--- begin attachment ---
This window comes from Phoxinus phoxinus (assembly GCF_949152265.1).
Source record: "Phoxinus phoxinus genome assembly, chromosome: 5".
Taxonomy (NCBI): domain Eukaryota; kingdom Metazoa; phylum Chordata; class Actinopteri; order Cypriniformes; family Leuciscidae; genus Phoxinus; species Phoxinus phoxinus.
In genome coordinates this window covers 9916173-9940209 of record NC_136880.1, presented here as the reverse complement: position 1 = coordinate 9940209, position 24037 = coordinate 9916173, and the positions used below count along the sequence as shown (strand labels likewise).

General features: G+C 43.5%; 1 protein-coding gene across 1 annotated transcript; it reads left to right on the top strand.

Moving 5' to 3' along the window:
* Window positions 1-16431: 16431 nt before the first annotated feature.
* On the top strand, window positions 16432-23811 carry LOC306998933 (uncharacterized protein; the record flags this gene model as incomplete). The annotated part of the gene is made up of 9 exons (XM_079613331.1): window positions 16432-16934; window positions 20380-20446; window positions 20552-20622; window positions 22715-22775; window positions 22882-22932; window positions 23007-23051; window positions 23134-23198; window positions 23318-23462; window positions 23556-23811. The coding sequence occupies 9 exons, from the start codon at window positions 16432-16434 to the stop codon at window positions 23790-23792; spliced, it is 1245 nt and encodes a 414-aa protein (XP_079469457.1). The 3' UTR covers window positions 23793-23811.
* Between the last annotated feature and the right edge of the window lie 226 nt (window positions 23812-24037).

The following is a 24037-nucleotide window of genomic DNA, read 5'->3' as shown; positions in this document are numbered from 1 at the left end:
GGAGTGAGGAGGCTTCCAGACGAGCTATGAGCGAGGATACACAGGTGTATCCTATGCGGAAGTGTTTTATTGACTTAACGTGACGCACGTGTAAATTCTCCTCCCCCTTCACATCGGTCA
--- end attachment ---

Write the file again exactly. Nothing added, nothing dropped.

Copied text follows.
This window comes from Phoxinus phoxinus (assembly GCF_949152265.1).
Source record: "Phoxinus phoxinus genome assembly, chromosome: 5".
Taxonomy (NCBI): domain Eukaryota; kingdom Metazoa; phylum Chordata; class Actinopteri; order Cypriniformes; family Leuciscidae; genus Phoxinus; species Phoxinus phoxinus.
In genome coordinates this window covers 9916173-9940209 of record NC_136880.1, presented here as the reverse complement: position 1 = coordinate 9940209, position 24037 = coordinate 9916173, and the positions used below count along the sequence as shown (strand labels likewise).

General features: G+C 43.5%; 1 protein-coding gene across 1 annotated transcript; it reads left to right on the top strand.

Moving 5' to 3' along the window:
* Window positions 1-16431: 16431 nt before the first annotated feature.
* On the top strand, window positions 16432-23811 carry LOC306998933 (uncharacterized protein; the record flags this gene model as incomplete). The annotated part of the gene is made up of 9 exons (XM_079613331.1): window positions 16432-16934; window positions 20380-20446; window positions 20552-20622; window positions 22715-22775; window positions 22882-22932; window positions 23007-23051; window positions 23134-23198; window positions 23318-23462; window positions 23556-23811. The coding sequence occupies 9 exons, from the start codon at window positions 16432-16434 to the stop codon at window positions 23790-23792; spliced, it is 1245 nt and encodes a 414-aa protein (XP_079469457.1). The 3' UTR covers window positions 23793-23811.
* Between the last annotated feature and the right edge of the window lie 226 nt (window positions 23812-24037).

The following is a 24037-nucleotide window of genomic DNA, read 5'->3' as shown; positions in this document are numbered from 1 at the left end:
GGAGTGAGGAGGCTTCCAGACGAGCTATGAGCGAGGATACACAGGTGTATCCTATGCGGAAGTGTTTTATTGACTTAACGTGACGCACGTGTAAATTCTCCTCCCCCTTCACATCGGTCA